Such great quotes! Just a small sampling of the amazing writing in this book. ☺️
A very difficult book to review as there are two incredibly harrowing storylines (Auschwitz / Ravensbruck and also abuse in a more current timescale). The awfulness of some of the details actually masks whether the writing is any good, and the ‘twist‘ at the end was signposted throughout.
Be very wary of reading this if you‘re at all sensitive to either of the above storylines - some horrific details included.
There is a good story in this book somewhere. I just don‘t have the patience to find it. The chapters alternate between two narrators, one that is so disjointed and un-understandable I can‘t take it anymore, 15 chapters into it. Someday when I‘m retired with endless time to devote to trying to make sense of those chapters I might pick it up again. What a disappointment for the part of the book that seems so good.
Finally made my Amazon First Reads choice, the tagged book. For the first time I actually bought a second book from the list because I couldn‘t make up my mind. Starting this one at 3:30 am as I struggle to fall back to sleep as usual.
Haven't been on here a lot lately as life's been a bit crazy. This is my Amazon first pick for the month and it sounds so good.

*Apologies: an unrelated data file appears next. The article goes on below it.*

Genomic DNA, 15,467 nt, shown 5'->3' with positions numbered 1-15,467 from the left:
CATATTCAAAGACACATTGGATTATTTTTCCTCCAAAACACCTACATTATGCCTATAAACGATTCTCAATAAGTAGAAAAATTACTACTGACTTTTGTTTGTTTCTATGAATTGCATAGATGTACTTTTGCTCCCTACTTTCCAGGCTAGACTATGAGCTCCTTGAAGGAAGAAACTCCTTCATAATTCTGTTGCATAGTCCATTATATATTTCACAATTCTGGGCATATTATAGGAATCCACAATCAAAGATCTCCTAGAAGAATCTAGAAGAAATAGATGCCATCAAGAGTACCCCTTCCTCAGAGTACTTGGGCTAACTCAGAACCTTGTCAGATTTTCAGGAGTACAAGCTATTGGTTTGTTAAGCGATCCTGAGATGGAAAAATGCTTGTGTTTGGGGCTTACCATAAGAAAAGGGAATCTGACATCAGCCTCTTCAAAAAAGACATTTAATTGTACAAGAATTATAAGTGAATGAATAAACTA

Berlin, 1989. As the wall between East and West falls, Miriam Winter cares for her dying father, Henryk. When he cries out for someone named Frieda – and Miriam discovers an Auschwitz tattoo hidden under his watch strap – Henryk‘s secret history begins to unravel.
What did you pick for kindle first?
Berlin, 1989. Miriam cares for her father, Henryk. When he cries out the name Frieda – and Miriam discovers an Auschwitz tattoo hidden under his watch strap she begins searching for clues of her father‘s past. She finds letters revealing the truth about the ‘Rabbit Girls‘. Amid their tales of endurance, Miriam finds a love story that has been hidden away in Henryk‘s heart for almost fifty years.